In July, however, Microsoft announced it now had the capability to update IE each month if necessary, a break with a years-long tradition of patching the browser only in even-numbered months. The change may be a clue that Microsoft expects to update Flash in IE10 on Windows 8 frequently.
But even a monthly timetable could leave Windows 8 users vulnerable to Flash exploits for weeks unless Adobe or Microsoft, or both, change their update practices.
Microsoft has a monthly patching schedule, called Patch Tuesday, and has rarely gone outside that to issue emergency, or "out-of-band" updates. In the last two years, for instance, it has shipped just one out-of-band patch. Meanwhile, Adobe does not adhere to any set patching schedule for Flash Player.
If Windows 8 had been available from the start of 2012, and Adobe and Microsoft had not adjusted their update ship dates, users would have been vulnerable a total of 77 days through Sept. 11, or about 30 percent of the year, assuming Microsoft updated Flash on the first-available Patch Tuesday after Adobe released its fixes.
The longest delay of 2012's seven Flash updates would have been 27 days, when Adobe released Flash patches on Feb. 15, the day after Microsoft shipped the month's updates. The second-longest would have been the 21 days between Adobe's Aug. 21 update and next Tuesday's expected patches from Microsoft.
Storms said Microsoft has to do better than that. "They have to meet the gold standard, which is Chrome," said Storms. "Given Microsoft's relationship with Adobe with respect to MAPP, one would think that Microsoft and Adobe would be in lockstep to deliver patches." Adobe joined the Microsoft Active Protections Program (MAPP) in 2010, through which it shares details on it latest bugs and patches with other security firms.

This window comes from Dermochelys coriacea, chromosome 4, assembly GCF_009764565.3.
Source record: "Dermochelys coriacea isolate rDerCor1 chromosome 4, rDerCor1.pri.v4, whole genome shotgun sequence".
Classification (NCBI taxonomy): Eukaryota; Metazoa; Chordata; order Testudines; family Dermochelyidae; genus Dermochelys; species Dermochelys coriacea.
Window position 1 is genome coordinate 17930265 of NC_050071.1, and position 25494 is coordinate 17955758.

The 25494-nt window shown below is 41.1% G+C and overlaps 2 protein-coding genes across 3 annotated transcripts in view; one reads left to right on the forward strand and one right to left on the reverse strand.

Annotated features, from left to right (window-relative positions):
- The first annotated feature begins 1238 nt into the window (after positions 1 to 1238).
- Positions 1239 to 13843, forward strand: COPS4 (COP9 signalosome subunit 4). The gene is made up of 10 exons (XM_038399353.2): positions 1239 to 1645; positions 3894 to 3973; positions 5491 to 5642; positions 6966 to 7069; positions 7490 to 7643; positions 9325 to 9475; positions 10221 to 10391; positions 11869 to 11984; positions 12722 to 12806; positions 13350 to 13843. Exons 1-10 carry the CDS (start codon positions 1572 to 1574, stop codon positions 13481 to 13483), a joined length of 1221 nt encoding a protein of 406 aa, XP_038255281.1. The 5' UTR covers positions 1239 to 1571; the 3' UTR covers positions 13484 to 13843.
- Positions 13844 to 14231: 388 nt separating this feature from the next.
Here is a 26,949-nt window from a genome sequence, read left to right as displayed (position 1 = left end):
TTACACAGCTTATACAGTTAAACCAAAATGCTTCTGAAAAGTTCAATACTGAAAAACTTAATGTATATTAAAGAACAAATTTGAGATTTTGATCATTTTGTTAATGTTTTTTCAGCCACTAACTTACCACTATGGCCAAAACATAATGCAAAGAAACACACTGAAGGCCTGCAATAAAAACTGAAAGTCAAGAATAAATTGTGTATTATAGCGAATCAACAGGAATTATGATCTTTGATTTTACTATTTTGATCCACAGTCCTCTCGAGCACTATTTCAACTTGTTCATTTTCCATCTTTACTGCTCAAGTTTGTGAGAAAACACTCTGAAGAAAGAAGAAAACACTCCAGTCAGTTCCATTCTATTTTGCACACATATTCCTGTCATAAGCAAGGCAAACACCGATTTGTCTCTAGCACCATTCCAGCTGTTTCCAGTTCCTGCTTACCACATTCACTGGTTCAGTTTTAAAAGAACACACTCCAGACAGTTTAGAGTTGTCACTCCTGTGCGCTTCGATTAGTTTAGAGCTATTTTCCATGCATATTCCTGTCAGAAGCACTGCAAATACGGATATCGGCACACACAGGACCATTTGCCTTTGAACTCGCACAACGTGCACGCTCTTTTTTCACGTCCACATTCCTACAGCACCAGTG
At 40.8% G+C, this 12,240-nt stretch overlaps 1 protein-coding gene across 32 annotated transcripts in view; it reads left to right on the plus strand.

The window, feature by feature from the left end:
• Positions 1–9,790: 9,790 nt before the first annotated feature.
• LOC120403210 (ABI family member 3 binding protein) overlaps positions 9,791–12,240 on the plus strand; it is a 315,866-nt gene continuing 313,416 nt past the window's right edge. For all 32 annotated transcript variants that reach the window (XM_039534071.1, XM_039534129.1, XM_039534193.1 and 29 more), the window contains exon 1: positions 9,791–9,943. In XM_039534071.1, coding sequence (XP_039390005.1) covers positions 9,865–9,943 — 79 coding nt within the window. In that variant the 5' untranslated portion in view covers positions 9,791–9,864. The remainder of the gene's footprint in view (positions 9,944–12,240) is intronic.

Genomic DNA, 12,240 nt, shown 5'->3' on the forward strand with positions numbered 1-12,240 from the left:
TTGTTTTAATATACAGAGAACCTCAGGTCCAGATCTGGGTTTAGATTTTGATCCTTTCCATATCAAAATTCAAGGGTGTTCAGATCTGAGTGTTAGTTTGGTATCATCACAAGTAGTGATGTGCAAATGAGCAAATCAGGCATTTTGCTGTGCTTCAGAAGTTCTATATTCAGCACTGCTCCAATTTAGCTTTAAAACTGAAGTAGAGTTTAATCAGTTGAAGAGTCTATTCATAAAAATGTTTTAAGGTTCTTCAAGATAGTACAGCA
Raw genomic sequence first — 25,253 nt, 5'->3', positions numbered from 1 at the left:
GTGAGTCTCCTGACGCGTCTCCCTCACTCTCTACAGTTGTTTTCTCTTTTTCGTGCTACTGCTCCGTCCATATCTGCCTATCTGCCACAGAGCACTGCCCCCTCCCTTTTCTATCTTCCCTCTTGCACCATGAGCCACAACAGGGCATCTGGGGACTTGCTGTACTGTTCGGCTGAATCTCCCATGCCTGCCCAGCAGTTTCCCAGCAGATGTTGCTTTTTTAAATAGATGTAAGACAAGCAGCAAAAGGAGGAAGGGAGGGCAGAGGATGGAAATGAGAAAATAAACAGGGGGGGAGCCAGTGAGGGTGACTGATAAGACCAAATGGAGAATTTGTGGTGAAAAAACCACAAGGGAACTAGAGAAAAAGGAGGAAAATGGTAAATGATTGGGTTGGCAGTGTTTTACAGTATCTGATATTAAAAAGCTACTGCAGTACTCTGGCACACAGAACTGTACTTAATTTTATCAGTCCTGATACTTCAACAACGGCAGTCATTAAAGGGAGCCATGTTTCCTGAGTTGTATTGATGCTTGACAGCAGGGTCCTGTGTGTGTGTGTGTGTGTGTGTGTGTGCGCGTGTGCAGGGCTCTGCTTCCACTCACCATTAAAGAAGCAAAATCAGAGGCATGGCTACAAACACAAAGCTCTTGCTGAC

In this instance, at least, Microsoft is certainly not in step with Adobe. "Using Windows Update to keep constantly buggy versions of Flash updated is a nice idea, but if you can't deliver in a timely fashion then it doesn't mean a whole lot," said "dicobalt" on Microsoft's support forum.
Until Microsoft patches Flash on IE10 in Windows 8, users can run a different browser -- Chrome or Mozilla's Firefox, for example -- that relies on the up-to-date Windows plug-in.
Gregg Keizer covers Microsoft, security issues, Apple, Web browsers and general technology breaking news for Computerworld. Follow Gregg on Twitter at @gkeizer, on Google+ or subscribe to Gregg's RSS feed. His email address is firstname.lastname@example.org.
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